The key substrates in human energy metabolism are ATP, phosphocreatine, glucose, carbohydrates, and lipids. While phosphocreatine and glucose allow some limited generation of ATP in the absence of oxygen, the bulk of ATP generation is through the oxidative phosphorylation of carbohydrates and lipids. Accordingly, measurement of oxygen uptake (VO2) by spirometry is straightforward for the assessment of the body’s energy metabolism.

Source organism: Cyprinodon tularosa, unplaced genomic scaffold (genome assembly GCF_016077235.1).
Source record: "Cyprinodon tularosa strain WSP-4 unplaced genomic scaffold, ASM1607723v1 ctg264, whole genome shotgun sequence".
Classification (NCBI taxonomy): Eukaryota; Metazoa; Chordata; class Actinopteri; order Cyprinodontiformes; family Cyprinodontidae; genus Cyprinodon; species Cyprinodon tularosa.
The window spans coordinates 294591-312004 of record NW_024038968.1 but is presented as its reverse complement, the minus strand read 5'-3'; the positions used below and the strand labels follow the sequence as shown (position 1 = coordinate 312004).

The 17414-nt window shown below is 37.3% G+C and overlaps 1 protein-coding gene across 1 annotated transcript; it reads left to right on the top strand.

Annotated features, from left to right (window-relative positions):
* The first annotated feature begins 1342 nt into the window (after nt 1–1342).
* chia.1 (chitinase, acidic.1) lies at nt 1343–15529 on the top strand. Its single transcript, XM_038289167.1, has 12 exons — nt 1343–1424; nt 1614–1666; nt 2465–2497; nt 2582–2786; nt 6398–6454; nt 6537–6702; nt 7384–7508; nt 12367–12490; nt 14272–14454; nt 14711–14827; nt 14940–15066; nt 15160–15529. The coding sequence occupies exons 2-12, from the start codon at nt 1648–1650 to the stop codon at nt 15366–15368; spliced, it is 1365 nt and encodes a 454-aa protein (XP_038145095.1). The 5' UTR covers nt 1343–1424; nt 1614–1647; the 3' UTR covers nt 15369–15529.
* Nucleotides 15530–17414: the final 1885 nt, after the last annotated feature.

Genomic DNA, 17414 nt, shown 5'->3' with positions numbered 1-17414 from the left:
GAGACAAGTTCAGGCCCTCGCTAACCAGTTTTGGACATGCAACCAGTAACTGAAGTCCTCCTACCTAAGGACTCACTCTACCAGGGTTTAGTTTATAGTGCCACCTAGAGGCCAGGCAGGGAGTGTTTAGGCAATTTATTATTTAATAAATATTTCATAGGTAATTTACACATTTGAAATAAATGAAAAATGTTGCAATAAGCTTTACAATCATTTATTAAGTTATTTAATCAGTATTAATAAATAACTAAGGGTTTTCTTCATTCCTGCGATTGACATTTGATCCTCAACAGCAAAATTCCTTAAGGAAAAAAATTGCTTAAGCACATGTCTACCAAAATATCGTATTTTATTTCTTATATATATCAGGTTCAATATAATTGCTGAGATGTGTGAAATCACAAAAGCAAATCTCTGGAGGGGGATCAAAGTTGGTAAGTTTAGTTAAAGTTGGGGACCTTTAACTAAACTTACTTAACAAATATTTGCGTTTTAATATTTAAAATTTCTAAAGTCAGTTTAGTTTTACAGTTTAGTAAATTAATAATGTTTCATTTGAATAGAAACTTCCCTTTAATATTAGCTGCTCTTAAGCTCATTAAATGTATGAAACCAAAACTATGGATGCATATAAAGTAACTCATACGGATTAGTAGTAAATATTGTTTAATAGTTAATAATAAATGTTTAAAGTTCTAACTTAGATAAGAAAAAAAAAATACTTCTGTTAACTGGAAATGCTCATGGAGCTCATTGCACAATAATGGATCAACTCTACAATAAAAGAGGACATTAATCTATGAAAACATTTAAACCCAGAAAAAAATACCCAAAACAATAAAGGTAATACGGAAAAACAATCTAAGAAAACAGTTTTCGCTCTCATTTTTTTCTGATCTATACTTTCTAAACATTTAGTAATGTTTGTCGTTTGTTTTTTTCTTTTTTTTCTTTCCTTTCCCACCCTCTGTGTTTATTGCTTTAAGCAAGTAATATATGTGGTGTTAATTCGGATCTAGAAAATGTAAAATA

A large number of studies demonstrate that VO2 is increased during WBV and that this increase is systematically dependent on vibration amplitude and frequency. Further studies demonstrate that skeletal muscle is responsible for the increase in VO2. However, the effect is quite moderate in itself and, hence, probably irrelevant to long-term energy balance.
A small number of studies suggest that WBV shifts energy metabolism toward utilization of carbohydrates and that it may enhance excess postexercise VO2. However, more research is needed before conclusions can be drawn.
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